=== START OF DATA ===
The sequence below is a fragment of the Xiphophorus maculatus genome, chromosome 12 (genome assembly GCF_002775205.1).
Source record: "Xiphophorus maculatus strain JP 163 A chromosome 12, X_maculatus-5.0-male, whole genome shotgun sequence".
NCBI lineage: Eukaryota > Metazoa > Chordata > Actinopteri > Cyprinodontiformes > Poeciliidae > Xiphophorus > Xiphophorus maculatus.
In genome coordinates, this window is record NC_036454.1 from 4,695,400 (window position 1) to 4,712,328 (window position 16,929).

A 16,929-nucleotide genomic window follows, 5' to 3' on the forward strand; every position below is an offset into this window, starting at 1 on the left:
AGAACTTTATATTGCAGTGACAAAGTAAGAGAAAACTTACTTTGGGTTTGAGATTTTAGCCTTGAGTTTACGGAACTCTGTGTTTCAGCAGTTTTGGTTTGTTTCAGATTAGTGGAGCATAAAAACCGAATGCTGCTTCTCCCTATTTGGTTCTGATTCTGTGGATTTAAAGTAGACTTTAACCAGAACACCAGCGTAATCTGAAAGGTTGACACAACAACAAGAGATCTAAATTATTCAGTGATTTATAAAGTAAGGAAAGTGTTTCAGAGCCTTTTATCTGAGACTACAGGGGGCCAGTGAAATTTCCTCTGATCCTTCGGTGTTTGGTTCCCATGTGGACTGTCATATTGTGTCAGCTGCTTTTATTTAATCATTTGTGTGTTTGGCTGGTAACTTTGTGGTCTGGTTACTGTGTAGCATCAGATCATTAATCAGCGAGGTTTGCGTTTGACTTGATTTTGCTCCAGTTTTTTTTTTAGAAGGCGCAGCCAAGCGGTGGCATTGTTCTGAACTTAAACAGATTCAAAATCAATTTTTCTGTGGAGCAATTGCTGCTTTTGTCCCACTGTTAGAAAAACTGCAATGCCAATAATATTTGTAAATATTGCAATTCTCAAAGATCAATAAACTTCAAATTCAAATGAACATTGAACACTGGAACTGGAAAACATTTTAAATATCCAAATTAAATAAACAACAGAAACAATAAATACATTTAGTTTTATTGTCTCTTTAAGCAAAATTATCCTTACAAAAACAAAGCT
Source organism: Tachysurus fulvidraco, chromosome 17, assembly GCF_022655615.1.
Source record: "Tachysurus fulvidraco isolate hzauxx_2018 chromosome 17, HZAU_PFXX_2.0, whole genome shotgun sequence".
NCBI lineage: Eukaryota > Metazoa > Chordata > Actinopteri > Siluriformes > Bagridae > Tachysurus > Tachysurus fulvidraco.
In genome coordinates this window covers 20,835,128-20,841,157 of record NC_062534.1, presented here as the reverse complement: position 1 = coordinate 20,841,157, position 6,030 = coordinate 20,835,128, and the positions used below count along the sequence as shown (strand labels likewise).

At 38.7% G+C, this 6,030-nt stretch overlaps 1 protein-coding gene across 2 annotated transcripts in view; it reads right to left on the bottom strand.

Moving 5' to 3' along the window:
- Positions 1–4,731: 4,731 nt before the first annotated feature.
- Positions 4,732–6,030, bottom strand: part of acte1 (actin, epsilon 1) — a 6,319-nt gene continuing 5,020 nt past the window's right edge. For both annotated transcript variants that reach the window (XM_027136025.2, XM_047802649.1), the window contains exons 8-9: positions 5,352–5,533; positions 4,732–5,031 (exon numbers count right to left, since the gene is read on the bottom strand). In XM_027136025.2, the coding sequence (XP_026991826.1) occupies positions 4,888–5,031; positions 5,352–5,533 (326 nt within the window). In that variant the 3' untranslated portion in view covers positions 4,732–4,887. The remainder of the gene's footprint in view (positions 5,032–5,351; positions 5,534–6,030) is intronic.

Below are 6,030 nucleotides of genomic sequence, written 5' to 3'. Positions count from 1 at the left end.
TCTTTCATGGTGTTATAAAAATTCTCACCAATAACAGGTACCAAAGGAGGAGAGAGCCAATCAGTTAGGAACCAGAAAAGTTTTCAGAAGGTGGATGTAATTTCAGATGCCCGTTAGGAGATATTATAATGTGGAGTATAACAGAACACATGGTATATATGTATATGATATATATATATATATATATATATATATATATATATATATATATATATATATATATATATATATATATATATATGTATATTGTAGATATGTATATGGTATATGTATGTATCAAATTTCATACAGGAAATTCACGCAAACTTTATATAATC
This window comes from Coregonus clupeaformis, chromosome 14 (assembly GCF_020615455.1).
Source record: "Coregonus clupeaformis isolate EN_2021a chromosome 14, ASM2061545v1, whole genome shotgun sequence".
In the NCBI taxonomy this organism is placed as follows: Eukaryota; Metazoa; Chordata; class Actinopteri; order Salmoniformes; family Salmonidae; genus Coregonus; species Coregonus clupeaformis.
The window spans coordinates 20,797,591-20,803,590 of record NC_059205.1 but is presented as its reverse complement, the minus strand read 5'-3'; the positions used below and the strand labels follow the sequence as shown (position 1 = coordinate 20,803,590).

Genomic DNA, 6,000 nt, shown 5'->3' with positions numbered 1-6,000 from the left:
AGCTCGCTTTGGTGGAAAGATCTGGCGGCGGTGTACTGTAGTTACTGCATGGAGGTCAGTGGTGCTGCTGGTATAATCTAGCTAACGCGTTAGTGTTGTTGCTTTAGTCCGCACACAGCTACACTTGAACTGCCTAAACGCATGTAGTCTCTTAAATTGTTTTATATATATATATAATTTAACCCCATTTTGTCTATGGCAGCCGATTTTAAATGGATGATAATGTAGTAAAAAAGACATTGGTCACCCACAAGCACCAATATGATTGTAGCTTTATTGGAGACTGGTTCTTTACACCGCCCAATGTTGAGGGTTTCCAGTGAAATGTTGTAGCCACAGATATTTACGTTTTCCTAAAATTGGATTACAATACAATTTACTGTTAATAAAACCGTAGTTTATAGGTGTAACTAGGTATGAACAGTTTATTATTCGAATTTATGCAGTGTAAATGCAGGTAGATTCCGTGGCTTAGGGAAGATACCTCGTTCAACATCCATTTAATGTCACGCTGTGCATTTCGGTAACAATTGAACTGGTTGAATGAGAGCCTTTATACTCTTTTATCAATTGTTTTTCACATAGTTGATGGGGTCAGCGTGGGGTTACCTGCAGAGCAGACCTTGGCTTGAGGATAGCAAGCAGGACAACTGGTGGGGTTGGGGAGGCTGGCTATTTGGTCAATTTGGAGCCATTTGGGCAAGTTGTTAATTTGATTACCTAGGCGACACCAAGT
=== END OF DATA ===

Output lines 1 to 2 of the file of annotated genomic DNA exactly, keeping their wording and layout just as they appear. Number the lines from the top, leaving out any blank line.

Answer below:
The sequence below is a fragment of the Xiphophorus maculatus genome, chromosome 12 (genome assembly GCF_002775205.1).
Source record: "Xiphophorus maculatus strain JP 163 A chromosome 12, X_maculatus-5.0-male, whole genome shotgun sequence".